S a church employer in your religion, what reason would you give for requiring that the building engineer be of the same religion?

Case Study Instructions
Read the case titled, a?Corporation of the Presiding Bishop of the Church of Jesus Christ of Latter-Day V. Amos 483 U.S. 327 (1987)a? below and answer question 2 also found below (question: As a church employer in your religion, what reason would you give for requiring that the building engineer be of the same religion?).

A well thought out and written response to this question can be accomplished in 300 a 500 words (one or two pages, double spaced). If you use published material in your response you should cite the source per the APA style guidelines (see your online library for APA Guidelines).

Case Study:
Corporation of the Presiding Bishop of the Church of Jesus Christ of Latter-Day Saints v. Amos 483 U.S. 327 (1987)
Employee terminated from his job as a janitor in a church-owned gym brought suit for religious discrimination under Title VII. The U.S. Supreme Court held that applying the religious exemption to Title VIIas prohibition against religious discrimination in employment to secular nonprofit activities of religious organization did not violate the U.S. Constitutionas Establishment Clause. That is, it is not a violation of Title VII for a religious employer to discriminate against employees on the basis of religion, even if the employees are not performing strictly religious functions.

White, J.
Section 702 of the Civil Rights Act of 1964 exempts religious organizations from Title VIIas prohibition against discrimination in employment on the basis of religion. The question presented is whether applying the exemption to the secular nonprofit activities of religious organizations violates the Establishment Clause of the First Amendment. The District Court held that it does. We reverse. The Deseret Gymnasium (Gymnasium) in Salt Lake City, Utah, is a nonprofit facility, open to the public, run by religious entities associated with The Church of Jesus Christ of Latter-day Saints (Church), an unincorporated religious association sometimes called the Mormon or LDS Church. Employee Mayson worked at the Gymnasium for some 16 years as an assistant building engineer and then as building engineer. He was discharged in 1981 because he failed to qualify for a temple recommend, that is, a certificate that he is a member of the Church and eligible to attend its temples. Temple recommends are issued only to individuals who observe the Churchas standards in such matters as regular church attendance, tithing, and abstinence from coffee, tea, alcohol, and tobacco. Mayson brought an action against the Church alleging, among other things, discrimination on the basis of religion in violation of A§ 703 of the Civil Rights Act of 1964. The Church moved to dismiss this claim on the ground that A§ 702 shields them from liability. The employees contended that if construed to allow religious employers to discriminate on religious grounds in hiring for nonreligious jobs, the exemption of A§ 702 violates the Establishment Clause. It is a significant burden on a religious organization to require it, on pain of substantial liability, to predict which of its activities a secular court will consider religious. The line is hardly a bright one, and an organization might understandably be concerned that a judge would not understand its religious tenets and sense of mission.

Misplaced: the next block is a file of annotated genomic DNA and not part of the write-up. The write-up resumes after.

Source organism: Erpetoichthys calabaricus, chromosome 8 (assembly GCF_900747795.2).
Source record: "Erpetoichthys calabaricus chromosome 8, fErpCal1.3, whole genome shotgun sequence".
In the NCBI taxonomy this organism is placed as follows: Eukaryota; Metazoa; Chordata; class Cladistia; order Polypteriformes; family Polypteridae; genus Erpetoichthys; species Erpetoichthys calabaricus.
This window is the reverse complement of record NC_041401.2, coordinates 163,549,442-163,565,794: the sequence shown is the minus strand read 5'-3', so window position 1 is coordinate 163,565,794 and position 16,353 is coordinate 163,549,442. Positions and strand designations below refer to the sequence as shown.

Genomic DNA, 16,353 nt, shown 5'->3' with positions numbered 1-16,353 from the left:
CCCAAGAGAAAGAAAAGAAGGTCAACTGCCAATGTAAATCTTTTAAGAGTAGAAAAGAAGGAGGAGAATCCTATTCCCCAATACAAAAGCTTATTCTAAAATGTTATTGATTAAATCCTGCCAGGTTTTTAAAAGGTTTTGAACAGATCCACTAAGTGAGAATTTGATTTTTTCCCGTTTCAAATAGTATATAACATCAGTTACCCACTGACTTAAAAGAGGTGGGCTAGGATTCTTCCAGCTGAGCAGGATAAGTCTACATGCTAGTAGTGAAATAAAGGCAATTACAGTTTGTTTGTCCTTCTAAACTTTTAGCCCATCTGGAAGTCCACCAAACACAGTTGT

Fear of potential liability might affect the way an organization carried out what it understood to be its religious mission. Congressas purpose was to minimize governmental a?interference] with the decision-making process in religions.a?
We agree that this purpose does not violate the Establishment Clause. The religious groups have been better able to advance their purposes on account of many laws that have passed constitutional muster. A law is not unconstitutional simply because it allows churches to advance religion, which is their very purpose. For a law to have forbidden a?effects,a? it must be fair to say that the government itself has advanced religion through its own activities and influence. The case before us involves a nonprofit activity instituted over 75 years ago in the hope that a?all who assemble here, and who come for the benefit of their health, and for physical blessings, [may] feel that they are in a house dedicated to the Lord.a? Dedicatory Prayer for the Gymnasium. Mayson was not legally obligated to take the steps necessary to qualify for a temple recommend, and his discharge was not required by statute. We find no merit in his contention that A§ 702 a?impermissibly delegates governmental power to religious employees and conveys a message of governmental endorsement of religious discrimination.a?
A§ 702 is rationally related to the legitimate purpose of alleviating significant governmental interference with
The ability of religious organizations to define and carry out their religious missions. It cannot be seriously contended that A§ 702 impermissibly entangles church and state; the statute effectuates a more complete separation of the two and avoids intrusive inquiry into religious belief. The statute easily passes muster. REVERSED and REMANDED.

Case Questions
1. Are you surprised at the outcome of this case? Why?
2. As a church employer in your religion, what reason would you give for requiring that the building engineer be of the same religion?
3. Are you able to draw a bright line between excessive interference with church business and the government wanting to ensure employment protection for all? Explain.